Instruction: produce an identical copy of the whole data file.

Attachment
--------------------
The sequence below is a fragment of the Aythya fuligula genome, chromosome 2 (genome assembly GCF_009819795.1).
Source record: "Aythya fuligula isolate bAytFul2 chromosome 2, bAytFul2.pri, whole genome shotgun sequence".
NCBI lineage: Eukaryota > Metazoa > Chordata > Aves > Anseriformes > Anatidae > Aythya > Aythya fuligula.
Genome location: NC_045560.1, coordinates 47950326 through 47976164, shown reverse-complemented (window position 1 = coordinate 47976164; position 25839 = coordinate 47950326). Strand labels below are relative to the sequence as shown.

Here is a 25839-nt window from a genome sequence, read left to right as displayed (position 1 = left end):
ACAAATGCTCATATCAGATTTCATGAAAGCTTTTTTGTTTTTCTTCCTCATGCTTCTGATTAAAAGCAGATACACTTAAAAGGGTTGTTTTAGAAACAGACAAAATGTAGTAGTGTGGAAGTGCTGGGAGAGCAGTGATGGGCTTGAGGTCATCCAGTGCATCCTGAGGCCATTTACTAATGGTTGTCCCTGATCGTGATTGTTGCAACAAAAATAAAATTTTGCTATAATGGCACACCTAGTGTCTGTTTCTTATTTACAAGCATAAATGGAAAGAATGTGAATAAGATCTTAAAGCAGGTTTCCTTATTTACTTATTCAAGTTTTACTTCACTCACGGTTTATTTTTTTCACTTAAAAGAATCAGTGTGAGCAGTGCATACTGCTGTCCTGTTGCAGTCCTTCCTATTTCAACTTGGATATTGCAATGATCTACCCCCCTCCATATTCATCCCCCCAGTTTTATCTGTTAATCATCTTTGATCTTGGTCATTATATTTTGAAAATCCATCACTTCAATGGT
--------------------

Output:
The sequence below is a fragment of the Aythya fuligula genome, chromosome 2 (genome assembly GCF_009819795.1).
Source record: "Aythya fuligula isolate bAytFul2 chromosome 2, bAytFul2.pri, whole genome shotgun sequence".
NCBI lineage: Eukaryota > Metazoa > Chordata > Aves > Anseriformes > Anatidae > Aythya > Aythya fuligula.
Genome location: NC_045560.1, coordinates 47950326 through 47976164, shown reverse-complemented (window position 1 = coordinate 47976164; position 25839 = coordinate 47950326). Strand labels below are relative to the sequence as shown.

Here is a 25839-nt window from a genome sequence, read left to right as displayed (position 1 = left end):
ACAAATGCTCATATCAGATTTCATGAAAGCTTTTTTGTTTTTCTTCCTCATGCTTCTGATTAAAAGCAGATACACTTAAAAGGGTTGTTTTAGAAACAGACAAAATGTAGTAGTGTGGAAGTGCTGGGAGAGCAGTGATGGGCTTGAGGTCATCCAGTGCATCCTGAGGCCATTTACTAATGGTTGTCCCTGATCGTGATTGTTGCAACAAAAATAAAATTTTGCTATAATGGCACACCTAGTGTCTGTTTCTTATTTACAAGCATAAATGGAAAGAATGTGAATAAGATCTTAAAGCAGGTTTCCTTATTTACTTATTCAAGTTTTACTTCACTCACGGTTTATTTTTTTCACTTAAAAGAATCAGTGTGAGCAGTGCATACTGCTGTCCTGTTGCAGTCCTTCCTATTTCAACTTGGATATTGCAATGATCTACCCCCCTCCATATTCATCCCCCCAGTTTTATCTGTTAATCATCTTTGATCTTGGTCATTATATTTTGAAAATCCATCACTTCAATGGT